Moser: Free trade makes every American wealthier. Policies to protect Americans from sudden shifts in trade and technology are necessary; however, protectionism by way of shutting out trade only creates instability and poverty. Where a sudden shift in technology or trade threatens the American economy, such as by threatening many jobs, the United States must take action to slow this shift. Those whose jobs are lost in the path of progress become the responsibility of our welfare system: we must ensure their economic security and help them transition to new jobs without facing financial ruin. We must, therefor, ensure that so many keep their jobs so as to not exceed our capacity in doing so. In due time, American workers will transition. We moved from Agriculture to Manufacture; and then from Manufacture to Services, Technology, and Healthcare. That transition convinces new entrants to the workforce that these jobs are not going to be there in coming years, and tends to cause a mild labor shortage, protecting jobs as the industry winds down, and allowing it to shrink to fit by the retirement of industry veterans. “Industries” are things: they are a great many corporations and the things they do. They are not American enterprise, American jobs, and American standard-of-living; they are the romantic ideal of factories and farms, of computer researchers and medical technicians. People need jobs, economic security, and a high standard-of-living; people don’t need a vibrant industry of elevator operators or other such specific ideals.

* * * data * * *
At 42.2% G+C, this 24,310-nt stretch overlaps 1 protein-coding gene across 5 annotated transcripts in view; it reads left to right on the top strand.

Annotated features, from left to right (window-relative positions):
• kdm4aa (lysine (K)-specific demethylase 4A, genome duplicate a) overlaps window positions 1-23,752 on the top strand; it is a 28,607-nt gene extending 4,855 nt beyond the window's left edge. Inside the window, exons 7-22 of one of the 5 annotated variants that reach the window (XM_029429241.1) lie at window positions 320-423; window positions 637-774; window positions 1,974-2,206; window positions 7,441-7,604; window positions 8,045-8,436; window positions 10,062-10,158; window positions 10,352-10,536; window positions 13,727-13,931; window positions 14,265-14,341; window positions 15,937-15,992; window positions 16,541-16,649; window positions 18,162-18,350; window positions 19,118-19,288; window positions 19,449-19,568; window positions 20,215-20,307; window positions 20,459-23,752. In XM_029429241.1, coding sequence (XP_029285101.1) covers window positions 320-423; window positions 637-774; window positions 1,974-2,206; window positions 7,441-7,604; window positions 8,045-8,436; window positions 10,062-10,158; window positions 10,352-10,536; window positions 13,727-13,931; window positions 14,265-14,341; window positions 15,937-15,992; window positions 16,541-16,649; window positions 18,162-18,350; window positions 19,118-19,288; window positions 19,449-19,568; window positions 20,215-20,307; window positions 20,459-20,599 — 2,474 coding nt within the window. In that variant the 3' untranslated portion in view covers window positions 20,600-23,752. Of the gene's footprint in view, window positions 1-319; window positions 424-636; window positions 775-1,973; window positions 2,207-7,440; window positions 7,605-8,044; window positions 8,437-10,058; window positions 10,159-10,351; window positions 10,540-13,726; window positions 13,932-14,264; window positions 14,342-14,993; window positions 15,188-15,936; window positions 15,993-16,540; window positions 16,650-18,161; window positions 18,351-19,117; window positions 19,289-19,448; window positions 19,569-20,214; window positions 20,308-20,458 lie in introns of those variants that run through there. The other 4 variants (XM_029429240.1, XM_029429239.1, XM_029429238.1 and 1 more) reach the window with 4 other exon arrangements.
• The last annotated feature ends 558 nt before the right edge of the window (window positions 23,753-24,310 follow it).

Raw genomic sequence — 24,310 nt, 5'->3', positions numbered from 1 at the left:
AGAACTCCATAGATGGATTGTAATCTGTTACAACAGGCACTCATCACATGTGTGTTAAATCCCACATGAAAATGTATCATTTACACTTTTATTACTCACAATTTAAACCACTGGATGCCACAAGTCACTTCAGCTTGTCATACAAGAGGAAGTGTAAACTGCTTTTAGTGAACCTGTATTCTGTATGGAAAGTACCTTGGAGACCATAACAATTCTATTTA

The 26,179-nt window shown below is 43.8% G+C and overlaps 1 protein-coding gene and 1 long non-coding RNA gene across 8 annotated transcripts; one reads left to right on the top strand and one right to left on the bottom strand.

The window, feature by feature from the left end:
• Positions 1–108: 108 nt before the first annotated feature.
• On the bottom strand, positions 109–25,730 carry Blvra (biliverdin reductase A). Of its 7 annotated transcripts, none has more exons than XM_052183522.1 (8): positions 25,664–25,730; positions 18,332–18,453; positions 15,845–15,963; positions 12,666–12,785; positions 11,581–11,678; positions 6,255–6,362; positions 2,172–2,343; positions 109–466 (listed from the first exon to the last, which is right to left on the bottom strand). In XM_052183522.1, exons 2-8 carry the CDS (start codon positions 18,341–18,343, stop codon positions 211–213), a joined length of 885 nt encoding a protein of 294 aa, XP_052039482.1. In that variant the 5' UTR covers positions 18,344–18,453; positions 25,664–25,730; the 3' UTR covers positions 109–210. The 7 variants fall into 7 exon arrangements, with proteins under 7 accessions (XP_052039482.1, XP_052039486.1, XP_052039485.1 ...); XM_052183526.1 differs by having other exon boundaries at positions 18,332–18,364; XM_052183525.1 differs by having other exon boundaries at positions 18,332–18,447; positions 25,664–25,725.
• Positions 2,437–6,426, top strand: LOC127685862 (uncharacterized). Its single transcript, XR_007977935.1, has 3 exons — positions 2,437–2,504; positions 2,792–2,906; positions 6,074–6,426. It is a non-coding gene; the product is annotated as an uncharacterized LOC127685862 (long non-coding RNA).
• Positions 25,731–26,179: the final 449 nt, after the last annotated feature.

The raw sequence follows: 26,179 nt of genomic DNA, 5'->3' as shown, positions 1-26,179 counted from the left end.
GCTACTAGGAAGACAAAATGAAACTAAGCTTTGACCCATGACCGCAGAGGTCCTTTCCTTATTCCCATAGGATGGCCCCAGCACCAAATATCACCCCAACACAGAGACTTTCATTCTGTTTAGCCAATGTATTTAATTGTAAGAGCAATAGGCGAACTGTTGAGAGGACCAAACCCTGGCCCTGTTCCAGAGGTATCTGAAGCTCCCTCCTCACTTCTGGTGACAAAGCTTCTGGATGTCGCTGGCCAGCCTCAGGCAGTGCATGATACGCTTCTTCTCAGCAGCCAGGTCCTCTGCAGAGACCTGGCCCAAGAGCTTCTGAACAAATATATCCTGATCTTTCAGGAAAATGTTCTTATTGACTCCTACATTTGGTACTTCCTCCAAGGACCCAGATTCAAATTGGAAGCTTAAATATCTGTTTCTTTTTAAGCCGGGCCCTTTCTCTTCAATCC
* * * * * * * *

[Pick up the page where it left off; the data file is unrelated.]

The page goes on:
Do you support the Iran nuclear deal?
Moser: Yes. It is good for national and global security. It also lifts economic sanctions on Iran. Economic sanctions are a tool by which a nation increases poverty in another nation as some form of punishment or show of power. This mostly harms children and civilian workers by reducing economic stability and support, thus reducing access to food, water, energy, healthcare, and all other basic needs. In short: economic sanctions are a form of violent, devastating attack on an entire population’s physical and emotional health, while the powerful retain control over national wealth and so keep themselves and their interests well-funded. The moment I learned what economic sanctions are, I projected this effect, and so classified economic sanctions as war crimes. I have since learned I am not the only person of this opinion.
How should the United States address the rise of North Korea’s nuclear program?
Moser: Difficult. North Korea is a poverty-stricken state thanks in part to economic sanctions and a lack of economic aid. It is an unstable dictatorship as a result, and difficult to approach safely. The ideal approach is, of course, to somehow stabilize North Korea, and then help grow and develop their economy into something by which the people and the government have a vested interest in remaining stable. That leaves the great question of how exactly to make North Korea’s leadership identify us as their great friend and economic partner, and so bring them to truly seek to work well with the US and UN and abandon their hostilities entirely. That is someone else’s problem: I don’t have the capacity to solve that one at this time, and will maintain this stance until such a time as I am for whatever reason fully qualified to address the situation. Domestic matters of economics, technology, and human rights are more of my interest.